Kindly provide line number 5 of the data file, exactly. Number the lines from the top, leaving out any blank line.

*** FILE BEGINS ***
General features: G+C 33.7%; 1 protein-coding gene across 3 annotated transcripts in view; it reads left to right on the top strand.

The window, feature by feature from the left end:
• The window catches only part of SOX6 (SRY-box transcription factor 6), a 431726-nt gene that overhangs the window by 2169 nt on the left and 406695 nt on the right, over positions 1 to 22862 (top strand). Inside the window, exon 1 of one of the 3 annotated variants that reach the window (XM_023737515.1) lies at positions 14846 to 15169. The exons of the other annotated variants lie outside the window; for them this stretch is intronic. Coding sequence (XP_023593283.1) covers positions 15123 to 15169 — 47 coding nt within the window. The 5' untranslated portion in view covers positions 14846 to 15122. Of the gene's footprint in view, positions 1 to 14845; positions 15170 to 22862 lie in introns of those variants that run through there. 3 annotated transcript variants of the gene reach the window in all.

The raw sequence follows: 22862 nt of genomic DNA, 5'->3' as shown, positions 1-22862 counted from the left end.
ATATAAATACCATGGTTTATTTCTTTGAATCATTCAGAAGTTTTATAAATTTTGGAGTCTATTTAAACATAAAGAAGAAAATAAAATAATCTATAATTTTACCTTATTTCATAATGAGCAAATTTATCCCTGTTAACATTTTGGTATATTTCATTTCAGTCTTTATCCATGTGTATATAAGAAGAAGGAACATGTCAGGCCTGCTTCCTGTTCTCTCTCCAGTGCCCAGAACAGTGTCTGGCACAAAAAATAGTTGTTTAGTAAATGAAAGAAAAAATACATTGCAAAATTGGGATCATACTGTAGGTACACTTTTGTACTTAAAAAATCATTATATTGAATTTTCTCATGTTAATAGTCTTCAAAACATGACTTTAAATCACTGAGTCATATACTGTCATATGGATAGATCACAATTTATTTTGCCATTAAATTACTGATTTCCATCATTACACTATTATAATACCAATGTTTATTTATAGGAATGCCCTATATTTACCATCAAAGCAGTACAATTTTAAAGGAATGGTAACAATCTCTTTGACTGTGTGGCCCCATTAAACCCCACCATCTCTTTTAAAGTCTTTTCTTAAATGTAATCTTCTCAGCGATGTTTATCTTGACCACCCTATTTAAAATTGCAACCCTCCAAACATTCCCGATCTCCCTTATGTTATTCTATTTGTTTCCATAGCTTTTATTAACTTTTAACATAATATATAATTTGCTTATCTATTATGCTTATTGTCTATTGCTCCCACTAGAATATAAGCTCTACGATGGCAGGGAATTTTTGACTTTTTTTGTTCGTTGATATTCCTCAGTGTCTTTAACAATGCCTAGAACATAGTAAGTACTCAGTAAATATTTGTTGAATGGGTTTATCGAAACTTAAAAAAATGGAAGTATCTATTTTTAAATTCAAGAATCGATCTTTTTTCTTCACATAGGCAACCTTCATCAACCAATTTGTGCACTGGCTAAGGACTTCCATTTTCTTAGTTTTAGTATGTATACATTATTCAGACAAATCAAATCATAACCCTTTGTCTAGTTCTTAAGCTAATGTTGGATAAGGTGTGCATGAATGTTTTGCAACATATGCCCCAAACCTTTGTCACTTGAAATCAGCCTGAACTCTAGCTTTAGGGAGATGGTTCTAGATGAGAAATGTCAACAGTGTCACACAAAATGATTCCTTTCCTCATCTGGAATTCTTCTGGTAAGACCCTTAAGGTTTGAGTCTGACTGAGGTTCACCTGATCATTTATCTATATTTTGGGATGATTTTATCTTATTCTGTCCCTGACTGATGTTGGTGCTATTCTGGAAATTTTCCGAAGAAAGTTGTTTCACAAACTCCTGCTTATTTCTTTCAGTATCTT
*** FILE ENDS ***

ATATAAATACCATGGTTTATTTCTTTGAATCATTCAGAAGTTTTATAAATTTTGGAGTCTATTTAAACATAAAGAAGAAAATAAAATAATCTATAATTTTACCTTATTTCATAATGAGCAAATTTATCCCTGTTAACATTTTGGTATATTTCATTTCAGTCTTTATCCATGTGTATATAAGAAGAAGGAACATGTCAGGCCTGCTTCCTGTTCTCTCTCCAGTGCCCAGAACAGTGTCTGGCACAAAAAATAGTTGTTTAGTAAATGAAAGAAAAAATACATTGCAAAATTGGGATCATACTGTAGGTACACTTTTGTACTTAAAAAATCATTATATTGAATTTTCTCATGTTAATAGTCTTCAAAACATGACTTTAAATCACTGAGTCATATACTGTCATATGGATAGATCACAATTTATTTTGCCATTAAATTACTGATTTCCATCATTACACTATTATAATACCAATGTTTATTTATAGGAATGCCCTATATTTACCATCAAAGCAGTACAATTTTAAAGGAATGGTAACAATCTCTTTGACTGTGTGGCCCCATTAAACCCCACCATCTCTTTTAAAGTCTTTTCTTAAATGTAATCTTCTCAGCGATGTTTATCTTGACCACCCTATTTAAAATTGCAACCCTCCAAACATTCCCGATCTCCCTTATGTTATTCTATTTGTTTCCATAGCTTTTATTAACTTTTAACATAATATATAATTTGCTTATCTATTATGCTTATTGTCTATTGCTCCCACTAGAATATAAGCTCTACGATGGCAGGGAATTTTTGACTTTTTTTGTTCGTTGATATTCCTCAGTGTCTTTAACAATGCCTAGAACATAGTAAGTACTCAGTAAATATTTGTTGAATGGGTTTATCGAAACTTAAAAAAATGGAAGTATCTATTTTTAAATTCAAGAATCGATCTTTTTTCTTCACATAGGCAACCTTCATCAACCAATTTGTGCACTGGCTAAGGACTTCCATTTTCTTAGTTTTAGTATGTATACATTATTCAGACAAATCAAATCATAACCCTTTGTCTAGTTCTTAAGCTAATGTTGGATAAGGTGTGCATGAATGTTTTGCAACATATGCCCCAAACCTTTGTCACTTGAAATCAGCCTGAACTCTAGCTTTAGGGAGATGGTTCTAGATGAGAAATGTCAACAGTGTCACACAAAATGATTCCTTTCCTCATCTGGAATTCTTCTGGTAAGACCCTTAAGGTTTGAGTCTGACTGAGGTTCACCTGATCATTTATCTATATTTTGGGATGATTTTATCTTATTCTGTCCCTGACTGATGTTGGTGCTATTCTGGAAATTTTCCGAAGAAAGTTGTTTCACAAACTCCTGCTTATTTCTTTCAGTATCTT